Whenever I wake up my mothers eyes see me. Whenever I close my eyes to sleep she is there to guide me in the dark. The feelings she feels are foreign. The feeling of your child leaving you. Knowing she may never see me again kills her. I wouldn't know the feeling, I'll never have children.
9/07/2085. I have 7 days. 7 days of breathing, smiling, laughing, dancing, crying. 7 days until dying.
I never showed my mom how scared I was I don’t know what was after this. The day was fastly approaching and there was nothing i could do to stop it. What do you do when you have 7 days to live and nowhere to go? I’m sick, the virus flooding my system was only getting worse. My mother and father were always by my side. I wonder if I made them proud? Do you think they’ll have another daughter? Did I make them happy or did I waste 15 years of their lives?
The days I had turned to hours. I had meaningful conversations and watched my favorite shows. I had visitors friends, family, neighbors. I was soaking in last words. I became a textbook for goodbyes. I had 48 hours left on earth. What do you do with 48 hours?
In between the endless rotation of visitors I had split seconds to myself. Every time I was alone I looked at that tattoo. The marks on my skin that are causing all this chaos. The agony numbers can bring. I scratch and tear and wipe the numbers away, but death doesn’t release you.
9/13/2085. It is the day before I die. I’m taking my last breaths, seeing my last things, saying my last words. I spend the day with my mother and father. They saw my passage into this world. They saw the marks being blazed upon my skin. Now, they see the effects that ink can bring.
They didn’t leave my side. I had perfect meals, perfect conversation paired with perfect jokes, and all the while I looked perfect. My parents wanted me perfectly preserved when I took my last breath I would be pure, pretty, perfect.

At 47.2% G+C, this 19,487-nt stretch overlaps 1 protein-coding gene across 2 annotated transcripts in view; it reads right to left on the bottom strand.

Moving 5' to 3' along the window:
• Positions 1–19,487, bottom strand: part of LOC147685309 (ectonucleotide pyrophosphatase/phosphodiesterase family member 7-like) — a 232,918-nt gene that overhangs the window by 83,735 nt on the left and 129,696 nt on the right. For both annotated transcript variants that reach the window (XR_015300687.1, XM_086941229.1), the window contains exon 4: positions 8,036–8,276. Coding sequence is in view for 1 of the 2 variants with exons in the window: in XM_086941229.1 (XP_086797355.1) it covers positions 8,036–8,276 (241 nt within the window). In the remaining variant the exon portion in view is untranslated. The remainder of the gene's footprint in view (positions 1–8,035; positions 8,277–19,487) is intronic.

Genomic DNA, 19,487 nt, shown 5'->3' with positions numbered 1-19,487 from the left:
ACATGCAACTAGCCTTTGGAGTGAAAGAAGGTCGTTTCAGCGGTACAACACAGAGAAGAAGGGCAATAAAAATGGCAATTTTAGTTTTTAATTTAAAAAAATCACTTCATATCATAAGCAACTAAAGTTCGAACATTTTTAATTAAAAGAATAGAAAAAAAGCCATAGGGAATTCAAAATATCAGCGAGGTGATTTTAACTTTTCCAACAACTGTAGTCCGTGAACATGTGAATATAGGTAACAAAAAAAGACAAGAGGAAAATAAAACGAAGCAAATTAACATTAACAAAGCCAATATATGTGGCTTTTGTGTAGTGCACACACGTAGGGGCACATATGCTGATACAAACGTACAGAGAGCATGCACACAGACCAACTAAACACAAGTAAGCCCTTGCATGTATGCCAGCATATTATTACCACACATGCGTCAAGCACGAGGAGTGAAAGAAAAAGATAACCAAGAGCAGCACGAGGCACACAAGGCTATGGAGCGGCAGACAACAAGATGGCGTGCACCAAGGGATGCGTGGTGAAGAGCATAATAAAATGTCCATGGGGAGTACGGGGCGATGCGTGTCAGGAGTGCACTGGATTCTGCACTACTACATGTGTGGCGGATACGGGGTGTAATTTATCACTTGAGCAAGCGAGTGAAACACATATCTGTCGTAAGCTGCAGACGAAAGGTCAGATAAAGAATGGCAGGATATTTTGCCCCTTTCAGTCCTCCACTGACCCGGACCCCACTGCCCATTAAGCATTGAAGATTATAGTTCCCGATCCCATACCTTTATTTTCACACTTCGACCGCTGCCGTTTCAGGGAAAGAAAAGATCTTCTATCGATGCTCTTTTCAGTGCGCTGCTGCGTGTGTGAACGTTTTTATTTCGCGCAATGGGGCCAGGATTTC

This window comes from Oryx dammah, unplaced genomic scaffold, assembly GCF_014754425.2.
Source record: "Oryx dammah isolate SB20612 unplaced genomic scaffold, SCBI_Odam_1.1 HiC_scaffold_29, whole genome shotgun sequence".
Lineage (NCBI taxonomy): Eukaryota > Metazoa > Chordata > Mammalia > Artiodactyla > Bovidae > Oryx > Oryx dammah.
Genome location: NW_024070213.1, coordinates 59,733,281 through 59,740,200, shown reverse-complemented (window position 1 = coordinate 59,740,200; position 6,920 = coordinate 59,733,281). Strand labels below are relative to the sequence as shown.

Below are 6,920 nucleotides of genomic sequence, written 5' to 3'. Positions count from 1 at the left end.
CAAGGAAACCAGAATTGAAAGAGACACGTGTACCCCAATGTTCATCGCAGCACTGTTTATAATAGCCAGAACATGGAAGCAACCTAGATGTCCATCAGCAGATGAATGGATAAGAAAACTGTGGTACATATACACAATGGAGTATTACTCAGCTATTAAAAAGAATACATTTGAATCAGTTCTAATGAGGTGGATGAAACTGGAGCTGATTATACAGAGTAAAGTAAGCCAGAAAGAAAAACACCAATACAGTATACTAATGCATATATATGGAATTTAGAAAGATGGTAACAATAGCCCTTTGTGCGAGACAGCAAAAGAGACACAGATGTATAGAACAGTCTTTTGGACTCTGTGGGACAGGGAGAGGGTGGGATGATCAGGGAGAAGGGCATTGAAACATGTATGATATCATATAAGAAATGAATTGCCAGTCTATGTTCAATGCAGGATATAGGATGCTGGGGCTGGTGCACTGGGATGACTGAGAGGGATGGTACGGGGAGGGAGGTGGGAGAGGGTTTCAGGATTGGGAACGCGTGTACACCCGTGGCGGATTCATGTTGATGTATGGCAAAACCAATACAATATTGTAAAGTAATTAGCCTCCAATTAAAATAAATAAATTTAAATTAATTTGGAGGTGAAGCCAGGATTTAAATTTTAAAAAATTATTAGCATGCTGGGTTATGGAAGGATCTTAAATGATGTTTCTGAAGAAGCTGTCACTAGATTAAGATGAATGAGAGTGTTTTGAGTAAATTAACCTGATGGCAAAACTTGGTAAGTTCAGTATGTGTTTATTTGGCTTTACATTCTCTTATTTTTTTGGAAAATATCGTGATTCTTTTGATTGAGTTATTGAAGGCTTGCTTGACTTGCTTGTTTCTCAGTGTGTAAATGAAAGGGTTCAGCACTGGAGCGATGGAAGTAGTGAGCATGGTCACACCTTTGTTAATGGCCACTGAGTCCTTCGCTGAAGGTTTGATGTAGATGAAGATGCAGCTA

I saw the pain coursing through their veins it killed them to see me like this, but not as much as it killed me. That night my parents stayed in my room. As the night began to grow upon us my eyes began to grow heavy. I saw their faces. The way the moonlight from my window perfectly grazed their symmetrical faces making them beautiful. I was so tired that I didn’t care what my last words were. My last words to the people I love the most and I didn’t care!
“We love you,” their voices in perfect unison.
“I love you, Thank you.”
I fell asleep.
9/14/2085. I’m alive. I’m breathing, smiling, laughing, dancing, crying. I was supposed to die at 12:01 am on September 14, 2085. The gasp of air that filled my lungs at 5:09am was shocking. I woke up to my mother and father surrounding me with tears lining their faces. The man who was supposed to take me away was standing there next to them.
“What time is it,” I asked in a panic not realizing that today I should have already died.
“5:09 am,” the unknown man responded.
“Mom, dad why am I still here?”
“Honey, we stayed up all night. At 12:01 am we crowded above you waiting to watch you you fly, but you didn’t fly. Your breathing didn’t give out, not once,” my mother said in a breath of relief.
“What do I do,” I asked the man responsible for carrying my dead body to my now empty grave.
“Live. The hospital must of got it wrong. You are lucky, but it looks to me like the mix up was fatal for another.”
“Another girl died, but I was sick?”
“Another girl died, but you were sick. Illness passes as does life, her life passed her yours didn’t. With the time that you have make the most of it don’t question your gift.”
At 12:01 on September 14, 2085 a girl died. I don’t know her name. Somewhere in the world she holds my fatal mark as I hold hers. Her life probably wasn’t perfect she thought she had more time than she was given.